by Mark Thornton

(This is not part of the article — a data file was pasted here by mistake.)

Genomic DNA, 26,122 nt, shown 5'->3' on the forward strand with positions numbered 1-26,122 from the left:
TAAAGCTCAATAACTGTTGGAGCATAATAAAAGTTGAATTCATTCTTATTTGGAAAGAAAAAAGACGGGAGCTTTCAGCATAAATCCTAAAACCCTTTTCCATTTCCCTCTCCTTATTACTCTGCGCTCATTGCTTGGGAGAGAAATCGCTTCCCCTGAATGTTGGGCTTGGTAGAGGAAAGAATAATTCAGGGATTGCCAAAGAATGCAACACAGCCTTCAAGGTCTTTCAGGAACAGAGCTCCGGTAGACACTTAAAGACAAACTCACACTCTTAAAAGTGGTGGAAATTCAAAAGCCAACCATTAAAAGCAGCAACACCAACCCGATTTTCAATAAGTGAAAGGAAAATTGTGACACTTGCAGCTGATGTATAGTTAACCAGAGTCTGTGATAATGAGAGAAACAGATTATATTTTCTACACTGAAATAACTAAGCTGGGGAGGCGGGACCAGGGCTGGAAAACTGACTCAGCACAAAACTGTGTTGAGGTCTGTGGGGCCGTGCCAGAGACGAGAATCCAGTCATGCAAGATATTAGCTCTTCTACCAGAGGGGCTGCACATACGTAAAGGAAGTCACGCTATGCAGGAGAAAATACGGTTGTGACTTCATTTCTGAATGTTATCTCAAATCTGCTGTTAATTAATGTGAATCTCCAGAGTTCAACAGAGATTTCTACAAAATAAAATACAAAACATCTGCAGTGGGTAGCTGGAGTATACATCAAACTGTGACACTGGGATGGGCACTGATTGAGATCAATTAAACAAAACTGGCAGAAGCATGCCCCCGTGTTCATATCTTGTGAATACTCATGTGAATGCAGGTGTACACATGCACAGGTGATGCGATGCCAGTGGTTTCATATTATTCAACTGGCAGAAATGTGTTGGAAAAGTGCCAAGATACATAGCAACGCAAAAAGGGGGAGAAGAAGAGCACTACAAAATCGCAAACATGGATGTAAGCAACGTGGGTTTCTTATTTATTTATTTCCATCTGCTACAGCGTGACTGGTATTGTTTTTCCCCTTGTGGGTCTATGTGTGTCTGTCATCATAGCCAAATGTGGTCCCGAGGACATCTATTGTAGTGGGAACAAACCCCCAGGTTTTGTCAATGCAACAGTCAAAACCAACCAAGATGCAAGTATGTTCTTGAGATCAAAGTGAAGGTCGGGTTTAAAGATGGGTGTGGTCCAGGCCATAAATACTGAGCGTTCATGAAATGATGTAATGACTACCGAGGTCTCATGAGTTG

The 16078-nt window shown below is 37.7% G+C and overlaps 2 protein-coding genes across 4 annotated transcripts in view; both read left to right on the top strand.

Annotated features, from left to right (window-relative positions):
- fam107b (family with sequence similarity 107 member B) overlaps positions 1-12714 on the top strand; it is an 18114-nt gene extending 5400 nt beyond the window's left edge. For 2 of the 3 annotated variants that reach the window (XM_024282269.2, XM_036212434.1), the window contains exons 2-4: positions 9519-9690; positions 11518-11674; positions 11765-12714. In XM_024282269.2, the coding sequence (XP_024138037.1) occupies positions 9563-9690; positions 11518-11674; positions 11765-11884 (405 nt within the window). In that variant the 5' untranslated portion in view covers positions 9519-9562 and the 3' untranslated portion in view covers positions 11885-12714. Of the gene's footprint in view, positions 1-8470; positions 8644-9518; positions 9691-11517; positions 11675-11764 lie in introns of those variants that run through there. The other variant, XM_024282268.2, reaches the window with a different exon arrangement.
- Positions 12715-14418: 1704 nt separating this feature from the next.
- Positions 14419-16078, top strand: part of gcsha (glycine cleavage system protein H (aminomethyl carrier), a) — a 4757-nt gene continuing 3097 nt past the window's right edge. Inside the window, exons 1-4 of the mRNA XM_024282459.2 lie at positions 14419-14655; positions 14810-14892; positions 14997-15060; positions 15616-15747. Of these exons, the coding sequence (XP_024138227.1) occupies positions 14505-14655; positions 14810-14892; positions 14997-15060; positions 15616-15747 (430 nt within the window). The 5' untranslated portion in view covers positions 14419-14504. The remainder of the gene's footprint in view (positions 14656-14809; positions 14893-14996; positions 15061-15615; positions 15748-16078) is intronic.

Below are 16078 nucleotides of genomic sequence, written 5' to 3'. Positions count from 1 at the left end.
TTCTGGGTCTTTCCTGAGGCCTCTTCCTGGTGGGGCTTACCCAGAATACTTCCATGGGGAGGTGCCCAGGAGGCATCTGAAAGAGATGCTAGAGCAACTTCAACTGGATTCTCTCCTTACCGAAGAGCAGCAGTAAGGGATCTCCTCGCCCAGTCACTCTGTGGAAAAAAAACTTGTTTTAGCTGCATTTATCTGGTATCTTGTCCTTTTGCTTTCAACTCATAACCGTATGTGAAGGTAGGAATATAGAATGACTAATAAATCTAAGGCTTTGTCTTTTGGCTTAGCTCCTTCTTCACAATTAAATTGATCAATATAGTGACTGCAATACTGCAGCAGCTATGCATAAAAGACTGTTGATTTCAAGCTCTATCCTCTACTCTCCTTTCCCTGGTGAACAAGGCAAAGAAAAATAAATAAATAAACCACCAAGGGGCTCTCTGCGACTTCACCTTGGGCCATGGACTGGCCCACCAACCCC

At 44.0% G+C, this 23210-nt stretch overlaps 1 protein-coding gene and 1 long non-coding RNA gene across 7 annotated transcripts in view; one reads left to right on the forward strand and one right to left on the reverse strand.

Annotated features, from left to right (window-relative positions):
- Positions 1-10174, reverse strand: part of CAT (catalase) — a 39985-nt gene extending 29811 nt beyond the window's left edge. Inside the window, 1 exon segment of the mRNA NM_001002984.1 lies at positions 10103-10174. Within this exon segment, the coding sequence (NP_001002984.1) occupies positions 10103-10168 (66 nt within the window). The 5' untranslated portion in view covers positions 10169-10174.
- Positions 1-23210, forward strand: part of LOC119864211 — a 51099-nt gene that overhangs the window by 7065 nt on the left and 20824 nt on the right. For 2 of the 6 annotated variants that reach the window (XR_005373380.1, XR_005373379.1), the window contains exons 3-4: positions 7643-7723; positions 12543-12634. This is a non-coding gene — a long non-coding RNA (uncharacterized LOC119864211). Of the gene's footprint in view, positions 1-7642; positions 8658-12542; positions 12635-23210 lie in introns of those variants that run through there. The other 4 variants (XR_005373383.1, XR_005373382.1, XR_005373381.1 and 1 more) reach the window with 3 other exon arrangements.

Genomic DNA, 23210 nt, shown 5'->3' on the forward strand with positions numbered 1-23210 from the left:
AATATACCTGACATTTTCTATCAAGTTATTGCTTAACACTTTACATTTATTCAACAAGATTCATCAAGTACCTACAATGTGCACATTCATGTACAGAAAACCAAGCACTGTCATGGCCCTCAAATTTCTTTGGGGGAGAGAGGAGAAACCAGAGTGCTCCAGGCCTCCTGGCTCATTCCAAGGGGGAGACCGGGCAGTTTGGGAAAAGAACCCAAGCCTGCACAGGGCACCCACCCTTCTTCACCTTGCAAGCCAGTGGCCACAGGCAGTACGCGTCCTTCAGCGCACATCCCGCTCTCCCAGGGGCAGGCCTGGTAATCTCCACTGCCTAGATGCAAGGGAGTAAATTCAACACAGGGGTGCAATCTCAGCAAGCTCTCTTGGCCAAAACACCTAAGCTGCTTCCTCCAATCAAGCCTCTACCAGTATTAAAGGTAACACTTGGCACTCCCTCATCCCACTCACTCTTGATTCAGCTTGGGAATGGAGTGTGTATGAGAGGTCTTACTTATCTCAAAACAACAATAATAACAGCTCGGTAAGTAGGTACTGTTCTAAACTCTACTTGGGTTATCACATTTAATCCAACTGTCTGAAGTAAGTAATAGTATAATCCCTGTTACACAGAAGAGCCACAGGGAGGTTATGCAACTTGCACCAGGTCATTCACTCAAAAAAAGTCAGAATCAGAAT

It is especially noteworthy that the Austrian predictions all provided an economic explanation of the bubble and that their explanations were relatively consistent across the group. To generalize, they saw the Federal Reserve as following a loose money policy that kept interest rates before the rates that would have existed in the absence of inflationary monetary policy. Individual writers emphasized the willingness of the Federal Reserve to consistently bail out and rescue investors during the 1990s, thereby desensitizing investors to risk. As a result, a period of “exuberance” and wild speculation took place building into the hysteria of a stock market bubble. If the Austrian analysis is correct, this would suggest that the Federal Reserve is a significant source of financial and economic instability. It also suggests that the general bias to keep rates as low as possible can cause significant losses in the economy and that a better policy might be to let interest rates be determined by market forces, without the intervention of the Federal Reserve.